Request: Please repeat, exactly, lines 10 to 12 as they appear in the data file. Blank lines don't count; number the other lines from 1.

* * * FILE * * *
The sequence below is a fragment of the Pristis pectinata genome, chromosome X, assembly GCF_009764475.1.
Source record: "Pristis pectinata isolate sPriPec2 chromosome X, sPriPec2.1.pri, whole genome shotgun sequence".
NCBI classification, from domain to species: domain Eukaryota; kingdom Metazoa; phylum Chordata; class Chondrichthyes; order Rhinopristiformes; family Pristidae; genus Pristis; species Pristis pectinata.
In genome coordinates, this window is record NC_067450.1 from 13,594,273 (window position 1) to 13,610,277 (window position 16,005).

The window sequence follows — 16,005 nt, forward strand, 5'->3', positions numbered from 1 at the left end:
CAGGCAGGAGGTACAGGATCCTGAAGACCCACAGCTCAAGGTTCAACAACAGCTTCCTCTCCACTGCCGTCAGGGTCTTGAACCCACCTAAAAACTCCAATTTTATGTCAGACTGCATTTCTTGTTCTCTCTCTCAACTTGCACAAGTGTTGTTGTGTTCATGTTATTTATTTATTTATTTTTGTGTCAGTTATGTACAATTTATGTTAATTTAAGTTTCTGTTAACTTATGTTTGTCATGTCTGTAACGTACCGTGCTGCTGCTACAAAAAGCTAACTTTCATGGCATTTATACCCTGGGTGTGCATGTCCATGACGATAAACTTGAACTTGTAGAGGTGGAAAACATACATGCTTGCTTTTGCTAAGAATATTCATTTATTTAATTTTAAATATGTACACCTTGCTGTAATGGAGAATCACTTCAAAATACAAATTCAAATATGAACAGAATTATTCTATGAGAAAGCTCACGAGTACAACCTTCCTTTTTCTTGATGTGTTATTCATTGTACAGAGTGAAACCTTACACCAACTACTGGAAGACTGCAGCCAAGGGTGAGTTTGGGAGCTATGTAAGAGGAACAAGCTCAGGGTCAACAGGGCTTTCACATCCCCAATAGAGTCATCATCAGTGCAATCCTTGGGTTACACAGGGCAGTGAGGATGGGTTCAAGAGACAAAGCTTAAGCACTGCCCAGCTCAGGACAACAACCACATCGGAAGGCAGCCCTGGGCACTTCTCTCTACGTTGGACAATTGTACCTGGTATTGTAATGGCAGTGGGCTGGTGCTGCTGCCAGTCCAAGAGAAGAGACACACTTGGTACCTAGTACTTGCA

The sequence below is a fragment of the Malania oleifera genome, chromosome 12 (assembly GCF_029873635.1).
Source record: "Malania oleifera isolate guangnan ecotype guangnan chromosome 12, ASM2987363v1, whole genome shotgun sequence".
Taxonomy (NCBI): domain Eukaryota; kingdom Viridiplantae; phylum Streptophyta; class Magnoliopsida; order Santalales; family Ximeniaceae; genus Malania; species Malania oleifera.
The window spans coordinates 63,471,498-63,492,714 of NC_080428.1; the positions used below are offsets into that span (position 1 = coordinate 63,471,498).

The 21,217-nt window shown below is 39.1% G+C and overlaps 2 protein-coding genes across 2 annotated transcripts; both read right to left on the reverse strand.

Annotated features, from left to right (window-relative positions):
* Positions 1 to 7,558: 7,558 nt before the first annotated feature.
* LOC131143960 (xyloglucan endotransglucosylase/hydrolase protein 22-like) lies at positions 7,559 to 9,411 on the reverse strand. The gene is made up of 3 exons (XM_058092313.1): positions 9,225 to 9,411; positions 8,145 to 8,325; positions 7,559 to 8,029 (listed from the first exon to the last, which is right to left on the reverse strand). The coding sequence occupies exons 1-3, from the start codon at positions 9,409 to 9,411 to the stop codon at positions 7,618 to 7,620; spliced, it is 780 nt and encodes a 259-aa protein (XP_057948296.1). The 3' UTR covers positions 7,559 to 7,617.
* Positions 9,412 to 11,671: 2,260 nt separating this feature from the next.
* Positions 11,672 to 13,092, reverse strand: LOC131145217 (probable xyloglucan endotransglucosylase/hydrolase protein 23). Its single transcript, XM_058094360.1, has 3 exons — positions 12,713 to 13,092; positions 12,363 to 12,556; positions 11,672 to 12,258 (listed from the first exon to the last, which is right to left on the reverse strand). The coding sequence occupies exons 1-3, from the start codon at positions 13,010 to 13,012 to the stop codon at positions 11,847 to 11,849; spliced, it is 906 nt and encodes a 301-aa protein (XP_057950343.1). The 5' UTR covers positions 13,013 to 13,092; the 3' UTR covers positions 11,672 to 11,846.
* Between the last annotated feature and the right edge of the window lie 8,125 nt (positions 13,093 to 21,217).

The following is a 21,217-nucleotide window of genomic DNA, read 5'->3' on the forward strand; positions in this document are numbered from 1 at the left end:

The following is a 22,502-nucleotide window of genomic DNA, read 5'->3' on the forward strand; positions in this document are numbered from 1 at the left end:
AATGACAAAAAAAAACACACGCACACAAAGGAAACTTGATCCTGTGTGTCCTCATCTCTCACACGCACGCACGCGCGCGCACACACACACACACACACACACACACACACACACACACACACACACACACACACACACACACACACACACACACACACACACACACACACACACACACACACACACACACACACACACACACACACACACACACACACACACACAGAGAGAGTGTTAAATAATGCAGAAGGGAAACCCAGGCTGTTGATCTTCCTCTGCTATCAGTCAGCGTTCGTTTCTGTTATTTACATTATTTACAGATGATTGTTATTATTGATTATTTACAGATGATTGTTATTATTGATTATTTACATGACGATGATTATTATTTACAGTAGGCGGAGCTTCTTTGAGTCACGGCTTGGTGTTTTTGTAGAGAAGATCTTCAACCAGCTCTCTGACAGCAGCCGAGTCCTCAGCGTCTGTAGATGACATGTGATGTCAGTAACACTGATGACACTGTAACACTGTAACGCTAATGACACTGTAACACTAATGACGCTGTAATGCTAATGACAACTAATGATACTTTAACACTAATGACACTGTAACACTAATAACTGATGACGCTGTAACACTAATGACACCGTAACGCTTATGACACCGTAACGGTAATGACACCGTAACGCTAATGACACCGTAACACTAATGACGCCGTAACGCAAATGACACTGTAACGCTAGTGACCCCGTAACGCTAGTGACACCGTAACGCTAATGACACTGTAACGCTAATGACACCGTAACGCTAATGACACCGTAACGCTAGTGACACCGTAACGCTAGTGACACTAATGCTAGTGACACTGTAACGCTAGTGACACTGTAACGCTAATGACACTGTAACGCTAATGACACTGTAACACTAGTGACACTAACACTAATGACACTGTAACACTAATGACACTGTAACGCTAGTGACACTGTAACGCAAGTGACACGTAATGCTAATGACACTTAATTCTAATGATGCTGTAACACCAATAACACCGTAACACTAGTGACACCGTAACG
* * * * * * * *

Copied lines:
The window spans coordinates 63,471,498-63,492,714 of NC_080428.1; the positions used below are offsets into that span (position 1 = coordinate 63,471,498).

The 21,217-nt window shown below is 39.1% G+C and overlaps 2 protein-coding genes across 2 annotated transcripts; both read right to left on the reverse strand.

Annotated features, from left to right (window-relative positions):